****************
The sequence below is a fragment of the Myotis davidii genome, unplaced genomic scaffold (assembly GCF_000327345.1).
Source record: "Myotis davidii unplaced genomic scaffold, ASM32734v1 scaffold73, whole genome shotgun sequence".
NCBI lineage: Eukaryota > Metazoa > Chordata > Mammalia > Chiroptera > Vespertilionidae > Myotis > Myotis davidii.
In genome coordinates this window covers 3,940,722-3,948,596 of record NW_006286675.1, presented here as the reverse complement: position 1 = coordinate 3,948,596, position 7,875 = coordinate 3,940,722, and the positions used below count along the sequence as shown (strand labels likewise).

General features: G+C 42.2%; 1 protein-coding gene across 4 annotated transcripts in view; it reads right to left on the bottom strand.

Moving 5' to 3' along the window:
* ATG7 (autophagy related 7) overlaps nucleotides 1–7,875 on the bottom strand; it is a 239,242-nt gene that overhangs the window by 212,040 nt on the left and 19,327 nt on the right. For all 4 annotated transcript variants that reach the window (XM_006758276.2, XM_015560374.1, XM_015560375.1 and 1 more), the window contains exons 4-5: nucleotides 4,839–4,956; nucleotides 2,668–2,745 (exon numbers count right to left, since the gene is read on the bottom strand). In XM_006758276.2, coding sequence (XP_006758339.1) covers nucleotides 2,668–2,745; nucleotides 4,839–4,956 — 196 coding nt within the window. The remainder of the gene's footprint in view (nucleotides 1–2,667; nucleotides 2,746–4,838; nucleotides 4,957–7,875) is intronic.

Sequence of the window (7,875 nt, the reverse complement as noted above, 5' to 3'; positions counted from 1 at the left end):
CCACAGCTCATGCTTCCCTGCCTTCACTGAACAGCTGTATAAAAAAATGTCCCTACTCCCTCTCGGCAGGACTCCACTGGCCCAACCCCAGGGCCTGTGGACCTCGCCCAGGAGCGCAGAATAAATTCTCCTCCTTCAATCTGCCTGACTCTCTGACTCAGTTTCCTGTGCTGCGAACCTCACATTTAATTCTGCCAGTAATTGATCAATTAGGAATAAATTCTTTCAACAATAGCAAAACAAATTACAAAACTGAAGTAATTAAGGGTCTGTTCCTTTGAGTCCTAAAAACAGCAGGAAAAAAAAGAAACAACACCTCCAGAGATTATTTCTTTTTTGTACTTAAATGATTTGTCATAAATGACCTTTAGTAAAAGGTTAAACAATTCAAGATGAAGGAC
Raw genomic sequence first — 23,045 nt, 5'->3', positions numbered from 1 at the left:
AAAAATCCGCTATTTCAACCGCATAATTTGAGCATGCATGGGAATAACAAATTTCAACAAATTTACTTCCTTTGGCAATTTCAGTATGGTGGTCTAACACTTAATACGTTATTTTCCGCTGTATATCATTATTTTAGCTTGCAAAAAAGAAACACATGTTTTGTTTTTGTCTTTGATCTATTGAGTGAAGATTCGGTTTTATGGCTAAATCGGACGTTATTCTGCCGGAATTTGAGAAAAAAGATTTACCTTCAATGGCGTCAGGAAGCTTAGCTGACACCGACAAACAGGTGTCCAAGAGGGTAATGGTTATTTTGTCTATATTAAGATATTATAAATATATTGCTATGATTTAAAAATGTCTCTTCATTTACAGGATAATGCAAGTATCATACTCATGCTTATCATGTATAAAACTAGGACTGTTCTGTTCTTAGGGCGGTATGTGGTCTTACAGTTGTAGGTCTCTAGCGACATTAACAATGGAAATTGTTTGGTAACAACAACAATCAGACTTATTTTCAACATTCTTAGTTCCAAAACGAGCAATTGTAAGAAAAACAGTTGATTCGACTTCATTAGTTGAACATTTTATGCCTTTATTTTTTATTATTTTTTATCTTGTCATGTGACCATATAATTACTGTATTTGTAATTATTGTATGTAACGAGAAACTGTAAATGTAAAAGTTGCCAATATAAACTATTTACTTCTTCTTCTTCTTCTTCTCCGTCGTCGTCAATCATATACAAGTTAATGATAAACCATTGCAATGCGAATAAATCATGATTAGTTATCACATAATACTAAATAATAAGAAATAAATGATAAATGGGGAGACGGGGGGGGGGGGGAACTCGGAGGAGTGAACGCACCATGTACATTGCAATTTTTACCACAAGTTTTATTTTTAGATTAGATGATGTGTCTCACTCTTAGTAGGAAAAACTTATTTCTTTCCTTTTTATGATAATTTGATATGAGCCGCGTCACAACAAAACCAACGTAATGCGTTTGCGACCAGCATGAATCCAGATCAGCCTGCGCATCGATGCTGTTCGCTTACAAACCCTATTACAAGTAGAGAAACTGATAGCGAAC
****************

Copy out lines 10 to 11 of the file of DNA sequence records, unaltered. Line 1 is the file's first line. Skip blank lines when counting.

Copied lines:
Raw genomic sequence first — 23,045 nt, 5'->3', positions numbered from 1 at the left:
AAAAATCCGCTATTTCAACCGCATAATTTGAGCATGCATGGGAATAACAAATTTCAACAAATTTACTTCCTTTGGCAATTTCAGTATGGTGGTCTAACACTTAATACGTTATTTTCCGCTGTATATCATTATTTTAGCTTGCAAAAAAGAAACACATGTTTTGTTTTTGTCTTTGATCTATTGAGTGAAGATTCGGTTTTATGGCTAAATCGGACGTTATTCTGCCGGAATTTGAGAAAAAAGATTTACCTTCAATGGCGTCAGGAAGCTTAGCTGACACCGACAAACAGGTGTCCAAGAGGGTAATGGTTATTTTGTCTATATTAAGATATTATAAATATATTGCTATGATTTAAAAATGTCTCTTCATTTACAGGATAATGCAAGTATCATACTCATGCTTATCATGTATAAAACTAGGACTGTTCTGTTCTTAGGGCGGTATGTGGTCTTACAGTTGTAGGTCTCTAGCGACATTAACAATGGAAATTGTTTGGTAACAACAACAATCAGACTTATTTTCAACATTCTTAGTTCCAAAACGAGCAATTGTAAGAAAAACAGTTGATTCGACTTCATTAGTTGAACATTTTATGCCTTTATTTTTTATTATTTTTTATCTTGTCATGTGACCATATAATTACTGTATTTGTAATTATTGTATGTAACGAGAAACTGTAAATGTAAAAGTTGCCAATATAAACTATTTACTTCTTCTTCTTCTTCTTCTCCGTCGTCGTCAATCATATACAAGTTAATGATAAACCATTGCAATGCGAATAAATCATGATTAGTTATCACATAATACTAAATAATAAGAAATAAATGATAAATGGGGAGACGGGGGGGGGGGGGAACTCGGAGGAGTGAACGCACCATGTACATTGCAATTTTTACCACAAGTTTTATTTTTAGATTAGATGATGTGTCTCACTCTTAGTAGGAAAAACTTATTTCTTTCCTTTTTATGATAATTTGATATGAGCCGCGTCACAACAAAACCAACGTAATGCGTTTGCGACCAGCATGAATCCAGATCAGCCTGCGCATCGATGCTGTTCGCTTACAAACCCTATTACAAGTAGAGAAACTGATAGCGAAC